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The Midmorning Refill: Time to speak up and vote or forever hold your peace

Today’s Flickr photo

Flickr photo by kevp65.

If you read one thing today . . .

There’s an election going on today, in case you haven’t heard. We hope you voted for the candidate of your choice, whether he or she be Republican, Democrat, Green or Independent. Democracy is truly a wonderful thing to see in action. Visit the HuffPo for a running blog on the election. David Corn in Mother Jones warns that the Democracy we so cherish is being threatened by the secretive nonprofit PACs that have poured money into the election:

The secret and unlimited flow of dollars into congressional campaigns this year is largely unprecedented—at least since campaign finance reform was implemented following Watergate in the 1970s. Almost half a trillion dollars have been spent so far by outside groups—with about one-quarter of that coming from dark-money groups that don’t disclose donors. And it’s not just a Republican phenomenon. Unions and Democratic-leaning advocacy outfits are playing the game. Still, the advantage goes to the GOP. Of the outside groups not connected to either political party, those supporting Republicans and opposing Democrats have so far spent $119.2 million, and those supporting Democrats and opposing Republicans have dumped $73.8 million into races. This split is dramatic, but there’s another factor to consider: Much of the pro-Democratic money comes from large membership groups (including the SEIU and the National Education Association), yet much of the pro-Republican money originates from a small number of millionaires (or billionaires). Consequently, fat cats have gained even more disproportionate influence.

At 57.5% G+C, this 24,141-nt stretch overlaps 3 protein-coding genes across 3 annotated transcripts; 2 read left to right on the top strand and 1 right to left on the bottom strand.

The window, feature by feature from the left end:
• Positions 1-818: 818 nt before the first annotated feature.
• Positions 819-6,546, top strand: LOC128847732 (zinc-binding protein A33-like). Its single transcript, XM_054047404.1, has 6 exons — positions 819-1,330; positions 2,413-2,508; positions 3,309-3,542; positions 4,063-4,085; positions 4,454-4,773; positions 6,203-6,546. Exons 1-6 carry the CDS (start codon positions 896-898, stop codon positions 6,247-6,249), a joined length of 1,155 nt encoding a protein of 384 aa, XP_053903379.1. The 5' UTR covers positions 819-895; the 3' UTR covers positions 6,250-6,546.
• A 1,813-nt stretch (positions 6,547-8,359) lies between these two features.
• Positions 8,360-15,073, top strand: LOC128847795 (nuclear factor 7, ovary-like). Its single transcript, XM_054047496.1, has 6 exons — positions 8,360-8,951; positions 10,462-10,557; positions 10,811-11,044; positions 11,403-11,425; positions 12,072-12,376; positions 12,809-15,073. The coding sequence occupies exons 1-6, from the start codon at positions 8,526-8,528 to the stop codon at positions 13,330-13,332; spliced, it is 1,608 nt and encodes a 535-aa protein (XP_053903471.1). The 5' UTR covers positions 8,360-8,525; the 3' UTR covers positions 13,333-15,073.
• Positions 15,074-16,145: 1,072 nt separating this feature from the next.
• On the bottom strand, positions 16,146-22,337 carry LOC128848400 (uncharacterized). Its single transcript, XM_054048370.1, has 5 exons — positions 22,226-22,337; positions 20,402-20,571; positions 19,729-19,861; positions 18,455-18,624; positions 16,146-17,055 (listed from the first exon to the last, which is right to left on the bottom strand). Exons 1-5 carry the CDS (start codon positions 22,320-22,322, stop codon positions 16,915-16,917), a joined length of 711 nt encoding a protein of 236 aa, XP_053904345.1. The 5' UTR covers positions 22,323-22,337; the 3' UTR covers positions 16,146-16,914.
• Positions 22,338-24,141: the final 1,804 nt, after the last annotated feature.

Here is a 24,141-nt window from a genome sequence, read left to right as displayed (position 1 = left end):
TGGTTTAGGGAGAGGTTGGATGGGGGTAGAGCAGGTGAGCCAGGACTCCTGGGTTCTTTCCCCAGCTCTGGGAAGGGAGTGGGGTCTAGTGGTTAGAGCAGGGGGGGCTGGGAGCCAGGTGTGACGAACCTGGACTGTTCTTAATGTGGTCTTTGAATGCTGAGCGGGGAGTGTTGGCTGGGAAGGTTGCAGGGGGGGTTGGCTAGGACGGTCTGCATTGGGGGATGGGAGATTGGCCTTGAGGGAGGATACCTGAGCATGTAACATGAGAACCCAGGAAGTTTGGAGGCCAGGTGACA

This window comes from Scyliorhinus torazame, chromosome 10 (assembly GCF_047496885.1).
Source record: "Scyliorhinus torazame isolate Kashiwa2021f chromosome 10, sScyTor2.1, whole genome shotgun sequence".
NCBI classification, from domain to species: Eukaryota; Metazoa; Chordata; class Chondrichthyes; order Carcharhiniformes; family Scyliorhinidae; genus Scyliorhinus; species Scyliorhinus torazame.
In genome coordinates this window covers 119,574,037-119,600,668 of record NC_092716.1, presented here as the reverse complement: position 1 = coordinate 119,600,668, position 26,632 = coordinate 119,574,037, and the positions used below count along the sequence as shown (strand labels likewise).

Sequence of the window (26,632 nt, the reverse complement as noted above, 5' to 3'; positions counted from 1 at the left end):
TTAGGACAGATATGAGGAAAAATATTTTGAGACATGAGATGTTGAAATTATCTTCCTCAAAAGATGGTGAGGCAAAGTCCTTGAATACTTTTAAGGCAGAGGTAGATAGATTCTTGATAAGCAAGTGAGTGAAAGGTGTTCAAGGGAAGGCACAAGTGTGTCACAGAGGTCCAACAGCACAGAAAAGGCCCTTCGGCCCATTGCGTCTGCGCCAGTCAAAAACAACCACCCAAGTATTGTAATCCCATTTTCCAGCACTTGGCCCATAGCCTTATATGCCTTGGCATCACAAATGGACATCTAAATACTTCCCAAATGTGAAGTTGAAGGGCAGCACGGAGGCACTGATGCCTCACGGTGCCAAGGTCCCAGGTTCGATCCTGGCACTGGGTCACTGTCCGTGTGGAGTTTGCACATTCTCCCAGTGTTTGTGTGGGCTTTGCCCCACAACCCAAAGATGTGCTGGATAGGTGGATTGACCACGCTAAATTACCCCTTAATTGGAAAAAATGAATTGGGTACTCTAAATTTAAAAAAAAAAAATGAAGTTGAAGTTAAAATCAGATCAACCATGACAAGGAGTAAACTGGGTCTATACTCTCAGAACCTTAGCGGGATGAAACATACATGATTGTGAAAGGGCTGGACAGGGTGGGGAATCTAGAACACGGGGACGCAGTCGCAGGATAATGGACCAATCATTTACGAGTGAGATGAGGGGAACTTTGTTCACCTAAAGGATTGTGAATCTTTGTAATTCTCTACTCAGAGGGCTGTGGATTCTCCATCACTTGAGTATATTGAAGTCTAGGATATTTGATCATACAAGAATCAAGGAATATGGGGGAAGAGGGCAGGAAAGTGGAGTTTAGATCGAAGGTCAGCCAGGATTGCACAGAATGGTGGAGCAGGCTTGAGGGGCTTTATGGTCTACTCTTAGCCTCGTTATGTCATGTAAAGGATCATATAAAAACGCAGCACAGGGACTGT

With the likely GOP takeover of the U.S. House of Representatives, organized labor is bracing itself for what could be some rough waters over the next two years. Steven Greenhouse’s story in the New York Times highlights the concerns of labor leaders:

“Republicans are likely to pursue a version of what Samuel Gompers often said: ‘Reward your friends and punish your enemies,’ ” said Joseph McCartin, a labor historian at Georgetown.